Rainbow over St. George
For those of you who know me really well, you can attest to the fact that I can be a little dramatic sometimes. Ok, I admit it. And I was really dramatic about transfers.
For the last 6 weeks I had felt very secure in the knowledge that because I was being trained for my first 12 weeks, I didn’t have to worry about transfers. I was going to stay exactly where I was and nothing would change. And then the last week of my first transfer (week 6) the rumors started flying that they were changing things up. They were going to start switching trainers and trainees so that missionaries could have a more well-rounded training period. Makes sense. But I was not prepared for it! All of a sudden nothing was certain and I felt like the rug had been pulled out from under me. In retrospect, I feel quite silly, but in the moment it was real and important and awful. My journal entry the night before we got our assignments went like this:
“If there’s one thing I’ve learned so far as a missionary (and there’s actually quite a lot), it’s that the only constant is change. Nothing is stable; nothing is consistent; nothing is for sure. The only rock solid anything is the Savior and His gospel and the name that I snap on every morning. It’s nuts.
“Transfers are this week. We find out our fates tomorrow morning. And since I’m in training I’ll probably stay where I am. But you truly never know. There have been rumors floating around that they are going to try switching trainers after 6 weeks to give a new missionary a more well-rounded training. Part of me feels like that won’t happen, but another part of me is sure it will. And that’s why I say there is no such thing as stability on a mission. Ridiculous. But it just goes back to faith. All I know and all I can count on is that God is in charge and He is going to put me where I need to be. That reminds me of the words to a famous missionary hymn, #270:
I’ll Go Where You Want Me to Go
It may not be on the mountain height
Or over the stormy sea,
It may not be at the battle’s front
My Lord will have need of me.
But if, by a still, small voice he calls
To paths that I do not know,
I’ll answer, dear Lord, with my hand in thine:
I’ll go where you want me to go.
I’ll go where you want me to go, dear Lord,
Over mountain or plain or sea;
I’ll say what you want me to say, dear Lord;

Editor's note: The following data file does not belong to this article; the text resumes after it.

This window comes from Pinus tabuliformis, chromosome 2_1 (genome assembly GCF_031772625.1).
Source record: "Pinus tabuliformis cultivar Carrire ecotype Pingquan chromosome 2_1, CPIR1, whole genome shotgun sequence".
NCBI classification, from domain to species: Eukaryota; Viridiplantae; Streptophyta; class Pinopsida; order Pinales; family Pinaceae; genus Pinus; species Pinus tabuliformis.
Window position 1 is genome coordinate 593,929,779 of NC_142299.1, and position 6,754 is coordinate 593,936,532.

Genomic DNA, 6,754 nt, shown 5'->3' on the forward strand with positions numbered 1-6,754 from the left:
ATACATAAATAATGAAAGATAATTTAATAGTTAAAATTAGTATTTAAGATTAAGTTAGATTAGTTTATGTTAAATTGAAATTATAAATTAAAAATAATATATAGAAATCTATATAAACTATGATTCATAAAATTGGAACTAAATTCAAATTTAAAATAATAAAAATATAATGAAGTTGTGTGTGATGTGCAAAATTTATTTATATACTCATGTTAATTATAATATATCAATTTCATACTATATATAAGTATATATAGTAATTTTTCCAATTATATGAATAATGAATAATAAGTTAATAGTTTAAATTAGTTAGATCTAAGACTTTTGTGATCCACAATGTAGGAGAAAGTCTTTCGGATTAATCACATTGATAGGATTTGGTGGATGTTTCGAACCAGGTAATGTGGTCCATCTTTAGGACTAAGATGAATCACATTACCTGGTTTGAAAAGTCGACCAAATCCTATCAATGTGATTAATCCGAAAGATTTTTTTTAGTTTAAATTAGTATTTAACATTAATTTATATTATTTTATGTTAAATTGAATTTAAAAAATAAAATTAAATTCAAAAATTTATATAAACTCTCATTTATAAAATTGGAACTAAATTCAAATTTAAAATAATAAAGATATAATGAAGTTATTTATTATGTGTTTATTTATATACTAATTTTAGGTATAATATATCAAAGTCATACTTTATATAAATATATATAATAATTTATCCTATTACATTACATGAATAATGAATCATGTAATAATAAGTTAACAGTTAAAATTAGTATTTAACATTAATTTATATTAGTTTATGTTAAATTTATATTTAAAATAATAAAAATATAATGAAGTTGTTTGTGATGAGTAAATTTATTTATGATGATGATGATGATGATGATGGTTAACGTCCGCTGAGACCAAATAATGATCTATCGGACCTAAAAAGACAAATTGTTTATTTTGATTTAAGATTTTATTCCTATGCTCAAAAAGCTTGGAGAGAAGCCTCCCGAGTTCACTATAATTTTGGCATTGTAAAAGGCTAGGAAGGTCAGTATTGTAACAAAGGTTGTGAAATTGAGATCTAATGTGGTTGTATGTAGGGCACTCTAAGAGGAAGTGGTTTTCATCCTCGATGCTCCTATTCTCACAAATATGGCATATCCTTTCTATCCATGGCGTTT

I’ll be what you want me to be.
“I’m going to go, do, say, be what the Lord wants and ‘trust my all to His tender call.’ I know He loves me and will put me exactly where I need to be. I’m a little anxious, but I’m not worried.
“The unknown makes my stomach church a little. Or maybe that’s the taco soup I had for dinner. But, in any case, all will be known by this time tomorrow. And it’s not any of it about me. It’s the Lord’s errand and His work and THAT’S what it’s all about.”
So, yes. I am very dramatic. But in the moment it felt like the end of the world.
The good new is… I wasn’t transferred. Ta da! I’m staying in Green Valley (the name of our area) with Sister West and we’re still working in the Visitors’ Center and everything is the same. Happy!
The Green Valley Missionaries
Elders Dass and Niumatalolo with Sisters Hansen and West
The bad news is… my weaknesses are ridiculously abundant and made more and more obvious every day, it seems. It’s so frustrating. But it’s also so good. A few weeks ago we had a spiritual thought at one of our meetings that has helped me have a much better perspective about my weaknesses. The sister that shared the message spoke about verse 27 in chapter 12, in the Book of Ether, in the Book of Mormon:
27 And if men come unto me I will show unto them their . I unto men weakness that they may be humble; and my is sufficient for all men that themselves before me; for if they humble themselves before me, and have faith in me, then will I make things become strong unto them.
God shows us our weaknesses to strengthen us. Our weaknesses make us humble and humility enables learning. When we are humble we are more willing to learn from our mistakes, our weaknesses, and our shortcomings and that is when we can be strengthened and made better. In 2 Corinthians 12:9-10:
9 And he said unto me, My is sufficient for thee: for my is made perfect in . Most gladly therefore will I rather glory in my infirmities, that the power of Christ may upon me.
10 Therefore I take pleasure in , in reproaches, in necessities, in , in distresses for Christ’s sake: for when I am , then am I .
Having our weaknesses “shown unto us” is hard. But it doesn’t have to be a negative thing. It can be an opportunity to be strengthened and grow closer to Christ. When our strength is made perfect in weakness, we are humble enough to learn from our “infirmities… persecutions… distresses…” and all other things that we perceive as falling short. God knows our potential and He knows we can reach it if we can learn from and strengthen the things that are weak to us. That’s an incredible lesson to learn and a powerful tool.